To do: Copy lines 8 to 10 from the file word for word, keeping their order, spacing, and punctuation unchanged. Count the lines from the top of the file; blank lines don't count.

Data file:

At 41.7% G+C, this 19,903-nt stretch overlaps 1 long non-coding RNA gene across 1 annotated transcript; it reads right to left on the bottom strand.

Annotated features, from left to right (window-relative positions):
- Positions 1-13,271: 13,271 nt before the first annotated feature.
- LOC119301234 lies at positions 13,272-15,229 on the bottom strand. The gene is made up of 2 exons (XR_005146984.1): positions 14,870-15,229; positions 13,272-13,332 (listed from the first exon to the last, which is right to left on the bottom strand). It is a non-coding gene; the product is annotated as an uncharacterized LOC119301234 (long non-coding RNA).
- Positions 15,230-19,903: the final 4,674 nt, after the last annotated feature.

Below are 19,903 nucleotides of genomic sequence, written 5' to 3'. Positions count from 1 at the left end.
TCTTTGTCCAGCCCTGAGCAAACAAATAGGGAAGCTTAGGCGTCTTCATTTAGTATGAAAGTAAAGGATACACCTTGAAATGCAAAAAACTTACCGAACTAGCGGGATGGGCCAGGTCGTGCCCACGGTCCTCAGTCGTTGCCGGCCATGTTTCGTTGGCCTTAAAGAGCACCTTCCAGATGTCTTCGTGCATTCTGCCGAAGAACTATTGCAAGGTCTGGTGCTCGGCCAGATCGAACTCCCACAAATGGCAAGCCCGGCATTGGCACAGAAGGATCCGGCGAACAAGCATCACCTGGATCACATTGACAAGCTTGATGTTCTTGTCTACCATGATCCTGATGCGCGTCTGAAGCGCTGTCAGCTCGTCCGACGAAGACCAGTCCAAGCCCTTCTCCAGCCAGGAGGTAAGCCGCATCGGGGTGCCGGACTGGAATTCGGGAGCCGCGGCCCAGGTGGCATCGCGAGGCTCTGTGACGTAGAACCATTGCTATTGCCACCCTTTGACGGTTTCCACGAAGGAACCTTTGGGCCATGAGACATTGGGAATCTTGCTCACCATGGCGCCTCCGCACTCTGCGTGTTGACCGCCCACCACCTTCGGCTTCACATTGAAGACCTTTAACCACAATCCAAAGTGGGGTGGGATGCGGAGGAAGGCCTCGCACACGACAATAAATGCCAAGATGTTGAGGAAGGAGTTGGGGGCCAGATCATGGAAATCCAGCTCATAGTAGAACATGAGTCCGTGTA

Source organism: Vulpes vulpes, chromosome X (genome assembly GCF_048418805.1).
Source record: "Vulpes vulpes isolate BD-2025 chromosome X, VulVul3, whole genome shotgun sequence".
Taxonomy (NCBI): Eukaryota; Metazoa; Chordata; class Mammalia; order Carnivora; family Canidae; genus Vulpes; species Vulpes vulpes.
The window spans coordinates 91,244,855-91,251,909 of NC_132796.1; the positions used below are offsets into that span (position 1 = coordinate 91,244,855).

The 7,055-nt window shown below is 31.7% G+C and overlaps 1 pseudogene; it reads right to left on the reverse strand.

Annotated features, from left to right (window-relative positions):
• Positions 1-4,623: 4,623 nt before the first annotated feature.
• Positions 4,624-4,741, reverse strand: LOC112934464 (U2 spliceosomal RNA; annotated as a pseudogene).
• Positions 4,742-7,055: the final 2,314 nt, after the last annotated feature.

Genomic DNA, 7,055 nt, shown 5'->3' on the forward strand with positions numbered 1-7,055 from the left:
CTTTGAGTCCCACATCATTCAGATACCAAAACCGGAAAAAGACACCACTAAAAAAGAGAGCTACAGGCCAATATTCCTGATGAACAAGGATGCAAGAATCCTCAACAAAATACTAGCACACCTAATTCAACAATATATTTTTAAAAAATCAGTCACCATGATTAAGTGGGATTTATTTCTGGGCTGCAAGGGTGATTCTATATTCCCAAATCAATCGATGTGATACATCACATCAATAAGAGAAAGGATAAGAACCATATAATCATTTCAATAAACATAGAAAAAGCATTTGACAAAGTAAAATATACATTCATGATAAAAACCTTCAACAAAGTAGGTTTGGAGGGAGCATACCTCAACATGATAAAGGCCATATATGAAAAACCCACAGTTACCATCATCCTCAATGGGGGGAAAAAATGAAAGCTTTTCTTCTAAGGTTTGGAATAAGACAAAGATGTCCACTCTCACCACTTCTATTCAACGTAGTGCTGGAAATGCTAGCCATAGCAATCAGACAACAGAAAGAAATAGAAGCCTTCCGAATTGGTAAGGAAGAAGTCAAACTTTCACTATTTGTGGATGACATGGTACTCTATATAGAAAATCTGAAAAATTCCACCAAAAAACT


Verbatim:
Source organism: Vulpes vulpes, chromosome X (genome assembly GCF_048418805.1).
Source record: "Vulpes vulpes isolate BD-2025 chromosome X, VulVul3, whole genome shotgun sequence".
Taxonomy (NCBI): Eukaryota; Metazoa; Chordata; class Mammalia; order Carnivora; family Canidae; genus Vulpes; species Vulpes vulpes.